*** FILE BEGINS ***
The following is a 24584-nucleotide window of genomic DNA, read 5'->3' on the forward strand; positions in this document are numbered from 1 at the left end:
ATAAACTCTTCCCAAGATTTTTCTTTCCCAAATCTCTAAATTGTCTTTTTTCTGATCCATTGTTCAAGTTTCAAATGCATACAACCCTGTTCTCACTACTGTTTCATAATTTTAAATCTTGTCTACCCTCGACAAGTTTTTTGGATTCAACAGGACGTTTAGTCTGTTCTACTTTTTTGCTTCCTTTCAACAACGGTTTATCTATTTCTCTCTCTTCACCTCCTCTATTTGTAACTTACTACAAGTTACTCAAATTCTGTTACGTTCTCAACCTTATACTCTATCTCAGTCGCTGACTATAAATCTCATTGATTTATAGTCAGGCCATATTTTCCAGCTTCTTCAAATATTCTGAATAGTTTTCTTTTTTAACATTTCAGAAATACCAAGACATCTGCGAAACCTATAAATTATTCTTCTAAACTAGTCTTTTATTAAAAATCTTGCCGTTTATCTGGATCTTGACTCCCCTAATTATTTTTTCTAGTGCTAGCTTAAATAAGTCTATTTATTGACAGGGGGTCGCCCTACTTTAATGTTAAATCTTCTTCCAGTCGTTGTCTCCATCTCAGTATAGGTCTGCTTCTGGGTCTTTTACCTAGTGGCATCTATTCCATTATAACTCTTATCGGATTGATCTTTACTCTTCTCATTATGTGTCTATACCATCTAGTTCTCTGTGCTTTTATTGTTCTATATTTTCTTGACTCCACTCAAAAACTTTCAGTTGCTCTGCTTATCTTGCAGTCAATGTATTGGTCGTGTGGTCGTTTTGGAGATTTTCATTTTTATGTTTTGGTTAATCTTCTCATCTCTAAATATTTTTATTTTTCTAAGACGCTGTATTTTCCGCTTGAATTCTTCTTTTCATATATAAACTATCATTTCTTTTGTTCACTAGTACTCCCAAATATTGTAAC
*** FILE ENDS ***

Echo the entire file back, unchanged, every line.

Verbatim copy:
The following is a 24584-nucleotide window of genomic DNA, read 5'->3' on the forward strand; positions in this document are numbered from 1 at the left end:
ATAAACTCTTCCCAAGATTTTTCTTTCCCAAATCTCTAAATTGTCTTTTTTCTGATCCATTGTTCAAGTTTCAAATGCATACAACCCTGTTCTCACTACTGTTTCATAATTTTAAATCTTGTCTACCCTCGACAAGTTTTTTGGATTCAACAGGACGTTTAGTCTGTTCTACTTTTTTGCTTCCTTTCAACAACGGTTTATCTATTTCTCTCTCTTCACCTCCTCTATTTGTAACTTACTACAAGTTACTCAAATTCTGTTACGTTCTCAACCTTATACTCTATCTCAGTCGCTGACTATAAATCTCATTGATTTATAGTCAGGCCATATTTTCCAGCTTCTTCAAATATTCTGAATAGTTTTCTTTTTTAACATTTCAGAAATACCAAGACATCTGCGAAACCTATAAATTATTCTTCTAAACTAGTCTTTTATTAAAAATCTTGCCGTTTATCTGGATCTTGACTCCCCTAATTATTTTTTCTAGTGCTAGCTTAAATAAGTCTATTTATTGACAGGGGGTCGCCCTACTTTAATGTTAAATCTTCTTCCAGTCGTTGTCTCCATCTCAGTATAGGTCTGCTTCTGGGTCTTTTACCTAGTGGCATCTATTCCATTATAACTCTTATCGGATTGATCTTTACTCTTCTCATTATGTGTCTATACCATCTAGTTCTCTGTGCTTTTATTGTTCTATATTTTCTTGACTCCACTCAAAAACTTTCAGTTGCTCTGCTTATCTTGCAGTCAATGTATTGGTCGTGTGGTCGTTTTGGAGATTTTCATTTTTATGTTTTGGTTAATCTTCTCATCTCTAAATATTTTTATTTTTCTAAGACGCTGTATTTTCCGCTTGAATTCTTCTTTTCATATATAAACTATCATTTCTTTTGTTCACTAGTACTCCCAAATATTGTAAC